As promised to commenter Will, an answer to this question: “What policies do you think would have salvaged the situation in Iraq circa 2003?”
That answer is almost certainly more troops. There was far too much concern in the leadup to the war about being seen as aggressive imperialists as embodied by sending a huge number of troops into Iraq. That was kind of silly: We we were going to be seen as aggressive imperialists by those who wish to do us harm no matter what. Yes, some (even most) of the Iraqis might have greeted us as liberators at first, but liberation without basic security is kind of pointless.
So after the smashing success of the initial invasion, our troops were in kind of a hopeless situation: they could secure most of the cities but they couldn’t police them or hold them all simultaneously and, perhaps even more importantly, they couldn’t secure the country’s borders. As to the first point, not having enough troops led to the fall of Fallujah and trouble in Baghdad: we would clear one area and instead of holding it be forced to go to another hotspot. This doesn’t make for a secure situation–enemy forces would just go from city to city, blending in with a population and using fear as a tool to keep civilians from revealing their locations. As to the second point, not being able to secure the borders led to all manner of foreign insurgents (and the civilian death toll they brought with them) entering the country. Talking to a friend in Baghdad at one point in 2006, he said that his boys were killing as many foreigners as they were Iraqi Sunnis. It was an untenable situation. The tipping point finally came sometime after the surge in 2007 when we had enough troops to clear AND hold cities and Iraqis got tired of the death squads roaming the streets.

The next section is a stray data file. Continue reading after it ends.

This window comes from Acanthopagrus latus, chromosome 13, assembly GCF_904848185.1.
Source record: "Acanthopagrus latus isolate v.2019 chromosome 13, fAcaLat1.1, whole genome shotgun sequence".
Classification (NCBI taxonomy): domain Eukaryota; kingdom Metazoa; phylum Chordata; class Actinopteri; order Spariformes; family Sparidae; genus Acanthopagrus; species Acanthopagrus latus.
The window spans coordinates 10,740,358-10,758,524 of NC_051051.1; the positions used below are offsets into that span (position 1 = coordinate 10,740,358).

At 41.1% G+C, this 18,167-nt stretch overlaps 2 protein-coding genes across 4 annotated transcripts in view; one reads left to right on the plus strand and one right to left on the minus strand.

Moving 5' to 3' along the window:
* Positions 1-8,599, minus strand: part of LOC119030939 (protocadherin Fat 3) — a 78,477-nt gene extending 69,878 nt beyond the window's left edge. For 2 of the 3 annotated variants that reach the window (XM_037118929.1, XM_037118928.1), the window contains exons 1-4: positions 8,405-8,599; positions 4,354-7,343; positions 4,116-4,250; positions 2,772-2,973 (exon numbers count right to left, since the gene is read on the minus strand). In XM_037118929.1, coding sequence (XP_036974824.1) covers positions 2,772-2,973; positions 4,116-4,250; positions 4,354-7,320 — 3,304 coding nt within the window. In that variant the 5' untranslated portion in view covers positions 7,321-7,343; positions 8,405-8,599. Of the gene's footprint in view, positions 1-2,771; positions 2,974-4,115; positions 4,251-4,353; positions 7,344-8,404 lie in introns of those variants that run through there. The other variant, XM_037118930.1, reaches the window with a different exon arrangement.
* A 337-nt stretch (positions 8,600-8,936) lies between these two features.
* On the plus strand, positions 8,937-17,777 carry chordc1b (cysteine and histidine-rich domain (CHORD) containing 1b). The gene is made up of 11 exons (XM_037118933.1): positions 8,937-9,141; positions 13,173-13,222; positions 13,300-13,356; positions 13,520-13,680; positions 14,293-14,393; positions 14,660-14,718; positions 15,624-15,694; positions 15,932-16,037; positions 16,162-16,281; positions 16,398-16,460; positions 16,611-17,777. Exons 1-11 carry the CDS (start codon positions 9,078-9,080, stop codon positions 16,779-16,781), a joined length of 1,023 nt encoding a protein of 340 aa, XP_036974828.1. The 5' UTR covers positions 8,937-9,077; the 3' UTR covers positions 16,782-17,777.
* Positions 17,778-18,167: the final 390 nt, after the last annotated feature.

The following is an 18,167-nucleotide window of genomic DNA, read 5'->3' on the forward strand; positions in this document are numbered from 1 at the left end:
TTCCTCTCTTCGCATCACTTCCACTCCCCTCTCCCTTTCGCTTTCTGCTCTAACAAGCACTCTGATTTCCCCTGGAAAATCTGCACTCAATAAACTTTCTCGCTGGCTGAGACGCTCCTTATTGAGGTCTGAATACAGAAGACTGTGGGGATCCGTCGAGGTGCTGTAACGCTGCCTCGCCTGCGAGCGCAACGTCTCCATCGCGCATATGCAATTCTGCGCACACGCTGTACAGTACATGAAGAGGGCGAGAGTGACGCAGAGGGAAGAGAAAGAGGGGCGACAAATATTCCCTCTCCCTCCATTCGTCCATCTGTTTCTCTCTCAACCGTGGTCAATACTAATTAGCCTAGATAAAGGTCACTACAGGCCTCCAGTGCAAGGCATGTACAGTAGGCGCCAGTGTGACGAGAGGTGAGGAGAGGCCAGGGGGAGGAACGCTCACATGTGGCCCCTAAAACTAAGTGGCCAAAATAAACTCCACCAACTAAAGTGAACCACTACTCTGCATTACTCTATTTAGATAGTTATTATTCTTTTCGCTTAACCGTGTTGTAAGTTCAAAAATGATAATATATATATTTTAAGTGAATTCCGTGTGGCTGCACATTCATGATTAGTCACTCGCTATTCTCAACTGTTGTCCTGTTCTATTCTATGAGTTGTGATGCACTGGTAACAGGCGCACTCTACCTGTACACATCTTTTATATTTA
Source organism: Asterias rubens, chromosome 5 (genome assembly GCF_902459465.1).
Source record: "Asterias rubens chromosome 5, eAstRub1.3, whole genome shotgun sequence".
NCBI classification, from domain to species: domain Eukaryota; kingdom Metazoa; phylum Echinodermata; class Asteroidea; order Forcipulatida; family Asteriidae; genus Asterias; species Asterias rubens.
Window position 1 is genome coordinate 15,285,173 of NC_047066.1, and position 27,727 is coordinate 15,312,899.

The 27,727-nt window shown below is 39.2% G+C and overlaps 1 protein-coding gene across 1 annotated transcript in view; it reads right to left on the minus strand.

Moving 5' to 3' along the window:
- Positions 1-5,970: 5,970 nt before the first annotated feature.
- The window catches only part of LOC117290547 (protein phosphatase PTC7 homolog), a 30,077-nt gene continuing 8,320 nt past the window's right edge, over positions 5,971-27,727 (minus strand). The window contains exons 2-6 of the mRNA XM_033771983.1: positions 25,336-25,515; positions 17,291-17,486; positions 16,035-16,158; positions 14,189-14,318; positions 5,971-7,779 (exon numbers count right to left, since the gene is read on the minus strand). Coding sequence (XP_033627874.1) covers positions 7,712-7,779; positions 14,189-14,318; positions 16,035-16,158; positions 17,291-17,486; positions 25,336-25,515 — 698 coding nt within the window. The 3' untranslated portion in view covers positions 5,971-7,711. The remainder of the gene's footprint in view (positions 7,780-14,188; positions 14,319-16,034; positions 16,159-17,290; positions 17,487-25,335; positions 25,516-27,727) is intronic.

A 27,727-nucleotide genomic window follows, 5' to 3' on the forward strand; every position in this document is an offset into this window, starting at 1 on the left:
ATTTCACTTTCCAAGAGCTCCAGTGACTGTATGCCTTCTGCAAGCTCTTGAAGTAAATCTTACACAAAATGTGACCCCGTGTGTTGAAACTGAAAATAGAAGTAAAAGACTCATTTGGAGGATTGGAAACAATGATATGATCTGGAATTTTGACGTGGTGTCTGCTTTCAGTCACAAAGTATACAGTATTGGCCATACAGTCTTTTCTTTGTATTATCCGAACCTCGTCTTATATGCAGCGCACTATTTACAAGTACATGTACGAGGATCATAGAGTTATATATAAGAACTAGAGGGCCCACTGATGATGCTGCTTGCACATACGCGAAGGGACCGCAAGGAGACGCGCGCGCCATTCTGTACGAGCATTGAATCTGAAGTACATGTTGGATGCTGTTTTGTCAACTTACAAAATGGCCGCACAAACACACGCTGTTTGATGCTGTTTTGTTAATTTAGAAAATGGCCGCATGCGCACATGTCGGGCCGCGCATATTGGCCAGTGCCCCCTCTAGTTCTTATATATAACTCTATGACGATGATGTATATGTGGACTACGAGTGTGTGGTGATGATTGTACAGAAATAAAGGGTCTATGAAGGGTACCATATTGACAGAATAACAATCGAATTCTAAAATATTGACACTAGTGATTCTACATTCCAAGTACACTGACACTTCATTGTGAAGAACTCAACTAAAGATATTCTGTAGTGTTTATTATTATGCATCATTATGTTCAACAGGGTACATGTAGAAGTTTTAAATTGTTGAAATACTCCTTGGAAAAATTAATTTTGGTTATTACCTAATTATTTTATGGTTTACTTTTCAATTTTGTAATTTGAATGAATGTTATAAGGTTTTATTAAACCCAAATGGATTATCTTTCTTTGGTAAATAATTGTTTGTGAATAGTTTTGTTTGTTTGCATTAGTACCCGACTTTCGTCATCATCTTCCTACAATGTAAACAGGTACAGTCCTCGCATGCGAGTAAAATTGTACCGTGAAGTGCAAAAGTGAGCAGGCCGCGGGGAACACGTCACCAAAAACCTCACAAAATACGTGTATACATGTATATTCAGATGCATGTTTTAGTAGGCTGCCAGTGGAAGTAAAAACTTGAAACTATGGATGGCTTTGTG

Now, could this all have been avoided by inserting more troops, recognizing that we were dealing with an insurgency, and implementing Petraeus’s plan earlier? To a certain extent, yes, almost certainly. There was bound to be violence, but Rumsefeld’s intransigence–and Bush’s refusal to recognize his failures and the problems on the ground–were clear roadblocks to success in Iraq, success we’re starting to see now.
I also can’t say I agree entirely with Will’s central premise, specifically this sentence: “Throw in a native culture most American service-members are unfamiliar with and the inevitable resentment provoked by foreign occupiers, and I’m just not sure if tactical or operational changes would have saved the administration’s grand strategy.” All I can say is that history–both American and otherwise–would argue differently. The Romans, Greeks, and Persians all spent centuries pacifying third world countries and imposing their will on the populace; America did the same thing in Japan and South Korea. Is Iraq different than Japan and South Korea (or, for that matter, the Gauls and the Celts)? Yeah, sure. But I would argue that it’s ahistorical to say that unfamiliarity with a nation’s culture and resentment by the locals precludes military success. We just haven’t done a very good job of things in Iraq.